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Problem Solving and Design

Problem Solving and Design

What is a computer system?

A COMPUTER SYSTEM is made up of software, data, hardware, communications and people; each computer system can be divided up into a set of sub-systems. Each subsystem can be further divided into sub-systems and so on until each sub-system just performs a single action.

Top-down design

TOP-DOWN DESIGN is the breaking down of a computer system into a set of subsystems, then breaking each sub-system down into a set of smaller sub-systems, until each sub-system just performs a single action

Structure diagrams

The STRUCTURE DIAGRAM shows the design of a computer system in a hierarchical way, with each level giving a more detailed breakdown of the system into sub-systems.


A FLOWCHART shows diagrammatically the steps required for a task (sub-system) and the order that they are to be performed. These steps together with the order are called an ALGORITHM


PSEUDOCODE is a simple method of showing an algorithm, using English-like words and mathematical operators that are set out to look like a program

Library routines

A LIBRARY ROUTINE is a set of programming instructions for a given task that is already available for use


A SUB-ROUTINE is a set of programming instructions for a given task that forms a subsystem, not the whole system


An ALGORITHM sets out the steps to complete a given task. This is usually shown as a flowchart or pseudocode


Validation is the automated checking by a program that data is reasonable before it is accepted into a computer system

There are many different types of validation checks including:

• range checks

• length checks

• type checks

• character checks

• format checks

• presence checks

• check digits.


Verification is checking that data has been accurately copied onto the computer or transferred from one part of a computer system to another

Verification methods include:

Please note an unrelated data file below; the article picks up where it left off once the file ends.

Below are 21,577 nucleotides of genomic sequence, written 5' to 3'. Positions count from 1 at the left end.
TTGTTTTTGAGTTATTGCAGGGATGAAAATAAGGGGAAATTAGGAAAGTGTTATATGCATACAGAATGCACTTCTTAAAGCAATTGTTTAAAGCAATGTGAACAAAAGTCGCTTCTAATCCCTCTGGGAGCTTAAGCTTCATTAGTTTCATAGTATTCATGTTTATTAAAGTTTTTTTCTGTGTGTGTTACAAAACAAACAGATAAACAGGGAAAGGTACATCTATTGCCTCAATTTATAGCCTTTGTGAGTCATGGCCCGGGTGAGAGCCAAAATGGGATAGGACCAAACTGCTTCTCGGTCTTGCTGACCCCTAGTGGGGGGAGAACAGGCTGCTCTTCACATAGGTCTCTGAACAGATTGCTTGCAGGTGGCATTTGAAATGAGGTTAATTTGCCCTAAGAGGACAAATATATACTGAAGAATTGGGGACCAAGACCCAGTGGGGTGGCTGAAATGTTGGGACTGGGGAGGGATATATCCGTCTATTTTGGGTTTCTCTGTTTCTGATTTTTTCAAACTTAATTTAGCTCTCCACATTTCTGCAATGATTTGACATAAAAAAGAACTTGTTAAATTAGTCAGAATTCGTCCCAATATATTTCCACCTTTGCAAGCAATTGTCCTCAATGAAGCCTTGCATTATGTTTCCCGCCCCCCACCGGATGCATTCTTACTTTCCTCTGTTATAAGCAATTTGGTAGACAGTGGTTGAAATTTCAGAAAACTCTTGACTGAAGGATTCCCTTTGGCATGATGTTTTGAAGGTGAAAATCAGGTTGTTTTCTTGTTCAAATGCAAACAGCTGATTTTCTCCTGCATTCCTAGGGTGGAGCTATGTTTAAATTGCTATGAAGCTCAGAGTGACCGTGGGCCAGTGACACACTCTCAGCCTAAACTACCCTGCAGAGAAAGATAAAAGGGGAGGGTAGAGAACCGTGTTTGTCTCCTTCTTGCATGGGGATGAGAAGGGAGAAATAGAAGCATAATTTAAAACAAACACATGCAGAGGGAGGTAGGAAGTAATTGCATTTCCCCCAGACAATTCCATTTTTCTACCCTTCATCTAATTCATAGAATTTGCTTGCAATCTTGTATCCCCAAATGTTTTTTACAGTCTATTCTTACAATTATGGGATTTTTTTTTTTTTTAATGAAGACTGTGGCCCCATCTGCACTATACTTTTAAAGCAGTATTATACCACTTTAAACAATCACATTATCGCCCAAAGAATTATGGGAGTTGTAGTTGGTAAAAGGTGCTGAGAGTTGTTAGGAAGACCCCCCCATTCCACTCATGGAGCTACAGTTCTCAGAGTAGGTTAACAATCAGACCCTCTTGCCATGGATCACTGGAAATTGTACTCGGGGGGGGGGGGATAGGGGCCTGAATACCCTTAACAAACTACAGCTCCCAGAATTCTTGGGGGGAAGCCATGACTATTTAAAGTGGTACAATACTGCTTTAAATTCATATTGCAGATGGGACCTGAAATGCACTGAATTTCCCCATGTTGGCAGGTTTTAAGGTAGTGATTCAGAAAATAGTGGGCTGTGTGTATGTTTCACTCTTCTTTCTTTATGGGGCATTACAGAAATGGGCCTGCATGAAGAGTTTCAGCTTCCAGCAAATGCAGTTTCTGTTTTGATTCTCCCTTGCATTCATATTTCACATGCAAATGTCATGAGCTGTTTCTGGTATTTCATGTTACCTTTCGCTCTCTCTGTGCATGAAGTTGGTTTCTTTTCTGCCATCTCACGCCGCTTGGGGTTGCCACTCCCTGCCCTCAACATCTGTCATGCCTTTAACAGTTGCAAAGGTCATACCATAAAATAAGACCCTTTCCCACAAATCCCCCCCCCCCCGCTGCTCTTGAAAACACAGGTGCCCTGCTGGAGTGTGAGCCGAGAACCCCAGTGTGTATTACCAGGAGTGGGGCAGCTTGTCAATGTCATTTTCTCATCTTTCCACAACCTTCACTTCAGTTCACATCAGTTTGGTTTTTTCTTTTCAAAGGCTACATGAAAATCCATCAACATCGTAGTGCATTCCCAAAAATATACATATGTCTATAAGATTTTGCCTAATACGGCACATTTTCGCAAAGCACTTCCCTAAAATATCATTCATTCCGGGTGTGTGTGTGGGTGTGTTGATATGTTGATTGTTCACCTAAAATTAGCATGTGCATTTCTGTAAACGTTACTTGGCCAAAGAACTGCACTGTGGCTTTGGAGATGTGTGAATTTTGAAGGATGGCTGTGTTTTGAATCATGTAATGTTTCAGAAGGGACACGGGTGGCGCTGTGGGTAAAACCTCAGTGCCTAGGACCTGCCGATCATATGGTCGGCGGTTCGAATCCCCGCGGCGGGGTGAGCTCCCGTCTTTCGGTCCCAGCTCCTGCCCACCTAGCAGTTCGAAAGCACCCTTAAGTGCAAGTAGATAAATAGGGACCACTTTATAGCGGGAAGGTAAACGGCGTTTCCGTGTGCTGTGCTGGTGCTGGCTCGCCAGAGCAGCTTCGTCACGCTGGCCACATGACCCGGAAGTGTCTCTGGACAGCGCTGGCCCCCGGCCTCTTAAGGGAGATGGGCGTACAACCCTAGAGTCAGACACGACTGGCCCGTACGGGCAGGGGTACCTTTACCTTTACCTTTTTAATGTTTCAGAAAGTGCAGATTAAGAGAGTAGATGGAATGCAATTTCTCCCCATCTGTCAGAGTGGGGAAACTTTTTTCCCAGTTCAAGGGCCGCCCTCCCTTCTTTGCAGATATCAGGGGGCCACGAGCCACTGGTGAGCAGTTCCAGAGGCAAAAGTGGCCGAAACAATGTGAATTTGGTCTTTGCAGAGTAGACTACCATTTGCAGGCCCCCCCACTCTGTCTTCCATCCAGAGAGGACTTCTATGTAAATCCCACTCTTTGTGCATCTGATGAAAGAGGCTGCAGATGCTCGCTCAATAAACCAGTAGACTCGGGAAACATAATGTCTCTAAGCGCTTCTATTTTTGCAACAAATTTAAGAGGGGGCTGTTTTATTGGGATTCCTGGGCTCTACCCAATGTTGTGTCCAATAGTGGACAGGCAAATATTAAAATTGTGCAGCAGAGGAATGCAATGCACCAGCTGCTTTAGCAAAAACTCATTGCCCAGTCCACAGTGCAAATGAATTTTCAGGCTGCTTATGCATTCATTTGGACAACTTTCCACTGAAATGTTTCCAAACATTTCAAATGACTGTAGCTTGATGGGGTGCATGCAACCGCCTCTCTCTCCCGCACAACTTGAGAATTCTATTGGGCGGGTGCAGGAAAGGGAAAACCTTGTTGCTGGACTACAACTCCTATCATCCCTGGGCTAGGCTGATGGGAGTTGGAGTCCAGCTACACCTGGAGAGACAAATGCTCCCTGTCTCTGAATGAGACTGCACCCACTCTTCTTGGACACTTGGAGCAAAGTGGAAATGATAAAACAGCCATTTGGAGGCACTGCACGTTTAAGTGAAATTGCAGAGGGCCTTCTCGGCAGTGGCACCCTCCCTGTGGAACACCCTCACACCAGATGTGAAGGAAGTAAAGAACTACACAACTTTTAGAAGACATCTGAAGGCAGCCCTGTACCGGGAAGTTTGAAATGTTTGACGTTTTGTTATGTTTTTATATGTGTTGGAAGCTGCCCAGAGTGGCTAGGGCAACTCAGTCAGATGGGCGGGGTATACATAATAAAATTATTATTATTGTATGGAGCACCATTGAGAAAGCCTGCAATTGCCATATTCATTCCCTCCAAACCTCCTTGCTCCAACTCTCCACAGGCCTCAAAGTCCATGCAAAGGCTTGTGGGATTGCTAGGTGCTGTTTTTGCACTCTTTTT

• double entry

• screen/visual check

• parity check

• checksum.

Trace tables

Trace tables are used to allow programmers to trace the value of variables as each line of code is executed. The values of the variables are displayed in a table and assist the programmer in identifying any potential errors

Test data is then used to dry run the flowchart and record the results on the trace table

Test data: 9, 7, 3, 12, 6, 4, 15, 2, 8, 5

 Stages in producing an algorithm

1 Make sure that the problem is clearly specified.

2 Break the problem down into sub-problems; if it is complex, you may want to consider writing an algorithm for each sub-problem. Most problems, even the simplest ones can be divided into:

• set up

• input

• processing

• output of results.

3 Decide on how any data is to be obtained and stored, what is going to happen to the data and how any results are going to be displayed.

4 Decide on how you are going to construct your algorithm, using a flowchart or pseudocode.

5 Construct your algorithm, making sure that it can be easily read and understood by someone else. This involves setting it out clearly and using meaningful names for any data stores. The algorithms that you have looked at so far in this chapter were not designed with readability in mind because you needed to work out what the problem being solved was.

6 Use several sets of test data (normal, abnormal and boundary) and trace tables to find any errors.

7 If any errors are found, repeat the process until you think that your algorithm works perfectly